Many men experience erectile dysfunction (ED). Yet, a new survey from the European Association of Urology found that most men and women are unaware of the problem.

"As ED is actually a common male medical condition, it is surprising that a majority does not know what ED is," said Christopher Chapple, MD, secretary general of the European Association of Urology, in a press statement.

Erectile dysfunction is pretty much what it sounds like: difficulty in getting or maintaining an erection for sexual intercourse. It spans a pretty broad spectrum, from an inability to get an erection to not being able to keep an erection for a practical period of time.

The knowledge gap

The survey covered over 3,000 men and women from Spain, France, Germany and England. Only half those surveyed knew what an ED was. About a quarter of the men with ED had never spoken to anyone else about it. For those men in relationships, about 70% did not report talking about the ED with their partner. This runs counter to Dr. Chapple's advice to "talk about it with each other. This will provide relief and will take away some of the pressure. Communication is the key to breaking the taboo."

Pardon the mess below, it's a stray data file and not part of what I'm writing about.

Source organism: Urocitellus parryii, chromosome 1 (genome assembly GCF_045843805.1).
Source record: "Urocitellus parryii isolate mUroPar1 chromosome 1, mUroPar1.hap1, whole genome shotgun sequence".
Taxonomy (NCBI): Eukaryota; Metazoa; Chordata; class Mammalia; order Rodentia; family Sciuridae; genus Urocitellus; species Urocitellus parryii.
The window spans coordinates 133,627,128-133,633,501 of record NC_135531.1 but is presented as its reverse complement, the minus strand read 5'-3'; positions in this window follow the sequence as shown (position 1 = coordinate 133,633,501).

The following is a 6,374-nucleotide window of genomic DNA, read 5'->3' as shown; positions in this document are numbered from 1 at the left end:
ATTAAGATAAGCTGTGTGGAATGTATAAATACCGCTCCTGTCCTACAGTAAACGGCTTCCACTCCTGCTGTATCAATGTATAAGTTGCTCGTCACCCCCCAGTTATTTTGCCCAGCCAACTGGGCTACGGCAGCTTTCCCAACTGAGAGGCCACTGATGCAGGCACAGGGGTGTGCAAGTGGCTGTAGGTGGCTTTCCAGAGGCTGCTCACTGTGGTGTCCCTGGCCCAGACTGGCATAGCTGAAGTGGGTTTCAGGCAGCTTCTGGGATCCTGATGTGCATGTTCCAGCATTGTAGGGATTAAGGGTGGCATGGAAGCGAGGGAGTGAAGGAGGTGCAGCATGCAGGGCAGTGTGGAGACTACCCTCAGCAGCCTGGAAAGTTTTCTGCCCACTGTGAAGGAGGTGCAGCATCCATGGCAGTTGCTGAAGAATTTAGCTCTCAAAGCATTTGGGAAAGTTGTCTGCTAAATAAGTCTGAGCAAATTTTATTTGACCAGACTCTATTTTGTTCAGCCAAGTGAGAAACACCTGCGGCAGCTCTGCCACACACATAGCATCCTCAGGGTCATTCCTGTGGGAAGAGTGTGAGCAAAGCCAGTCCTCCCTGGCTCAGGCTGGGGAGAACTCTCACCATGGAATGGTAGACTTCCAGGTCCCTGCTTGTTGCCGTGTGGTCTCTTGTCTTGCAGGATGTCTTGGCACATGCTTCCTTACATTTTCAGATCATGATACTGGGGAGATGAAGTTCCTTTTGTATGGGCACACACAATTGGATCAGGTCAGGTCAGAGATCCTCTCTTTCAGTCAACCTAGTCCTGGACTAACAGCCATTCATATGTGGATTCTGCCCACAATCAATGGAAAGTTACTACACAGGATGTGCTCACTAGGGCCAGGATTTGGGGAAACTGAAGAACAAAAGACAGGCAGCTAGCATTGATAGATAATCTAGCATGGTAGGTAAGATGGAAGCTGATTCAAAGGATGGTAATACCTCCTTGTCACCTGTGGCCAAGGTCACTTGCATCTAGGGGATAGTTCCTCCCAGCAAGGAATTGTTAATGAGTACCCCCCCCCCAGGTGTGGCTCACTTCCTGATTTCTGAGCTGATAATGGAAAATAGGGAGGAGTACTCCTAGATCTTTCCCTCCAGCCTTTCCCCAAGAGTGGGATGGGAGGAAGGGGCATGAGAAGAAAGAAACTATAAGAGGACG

According to an article from the University of Wisconsin, by age 50, 10 out of 20 men will have had some level of erectile dysfunction. By age 70, 14 out of 20 men will have had some level of ED, and 3 in every 20 men will have complete ED.

What can be done

To some extent, there are treatments. The National Institutes of Health suggests lifestyle modification (like quitting smoking) or sex therapy. Some medications for blood pressure, cancer therapy, and antidepressants can have ED as a side effect, so if a change in prescription is possible, this could solve the problem. The NIH has a complete list of drugs that could cause ED. Never discontinue a prescribed medication without consulting a doctor.

There are also prescription medications that can help, famously Viagra, but also Cialis, Levitra, Staxyn and Stendra. There are more invasive medications, as well as injectable drugs, prosthetics, and even reconstructive surgery to improve blood flow. There are many options, although different treatments are better for some people and worse for others. The NIH warns against self-treatment with "natural" supplements, saying, "not all "natural': medicines or supplements are safe. Combinations of certain prescribed and alternative medicines could cause major health problems."

Although a discussion of ED might be difficult or embarrassing, it can open the door to real solutions. As with all health conditions, proper education is the first step to getting good treatment.